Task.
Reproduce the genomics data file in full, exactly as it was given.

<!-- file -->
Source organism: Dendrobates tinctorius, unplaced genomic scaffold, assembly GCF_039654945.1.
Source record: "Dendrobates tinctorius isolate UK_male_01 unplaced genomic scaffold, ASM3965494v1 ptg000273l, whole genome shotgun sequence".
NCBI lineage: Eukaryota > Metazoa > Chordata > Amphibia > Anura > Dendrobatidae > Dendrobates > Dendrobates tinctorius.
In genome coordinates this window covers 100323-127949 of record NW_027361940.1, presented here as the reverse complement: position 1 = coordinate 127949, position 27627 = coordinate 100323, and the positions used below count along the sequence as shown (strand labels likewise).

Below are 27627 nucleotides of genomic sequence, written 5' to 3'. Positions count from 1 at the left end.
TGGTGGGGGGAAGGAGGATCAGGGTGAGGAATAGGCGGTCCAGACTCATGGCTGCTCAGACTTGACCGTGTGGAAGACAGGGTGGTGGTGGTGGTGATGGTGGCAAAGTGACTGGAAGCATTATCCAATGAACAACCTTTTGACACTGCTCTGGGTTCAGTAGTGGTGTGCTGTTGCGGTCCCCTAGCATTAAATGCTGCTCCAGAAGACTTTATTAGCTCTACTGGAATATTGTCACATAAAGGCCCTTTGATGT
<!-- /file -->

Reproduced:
Source organism: Dendrobates tinctorius, unplaced genomic scaffold, assembly GCF_039654945.1.
Source record: "Dendrobates tinctorius isolate UK_male_01 unplaced genomic scaffold, ASM3965494v1 ptg000273l, whole genome shotgun sequence".
NCBI lineage: Eukaryota > Metazoa > Chordata > Amphibia > Anura > Dendrobatidae > Dendrobates > Dendrobates tinctorius.
In genome coordinates this window covers 100323-127949 of record NW_027361940.1, presented here as the reverse complement: position 1 = coordinate 127949, position 27627 = coordinate 100323, and the positions used below count along the sequence as shown (strand labels likewise).

Below are 27627 nucleotides of genomic sequence, written 5' to 3'. Positions count from 1 at the left end.
TGGTGGGGGGAAGGAGGATCAGGGTGAGGAATAGGCGGTCCAGACTCATGGCTGCTCAGACTTGACCGTGTGGAAGACAGGGTGGTGGTGGTGGTGATGGTGGCAAAGTGACTGGAAGCATTATCCAATGAACAACCTTTTGACACTGCTCTGGGTTCAGTAGTGGTGTGCTGTTGCGGTCCCCTAGCATTAAATGCTGCTCCAGAAGACTTTATTAGCTCTACTGGAATATTGTCACATAAAGGCCCTTTGATGT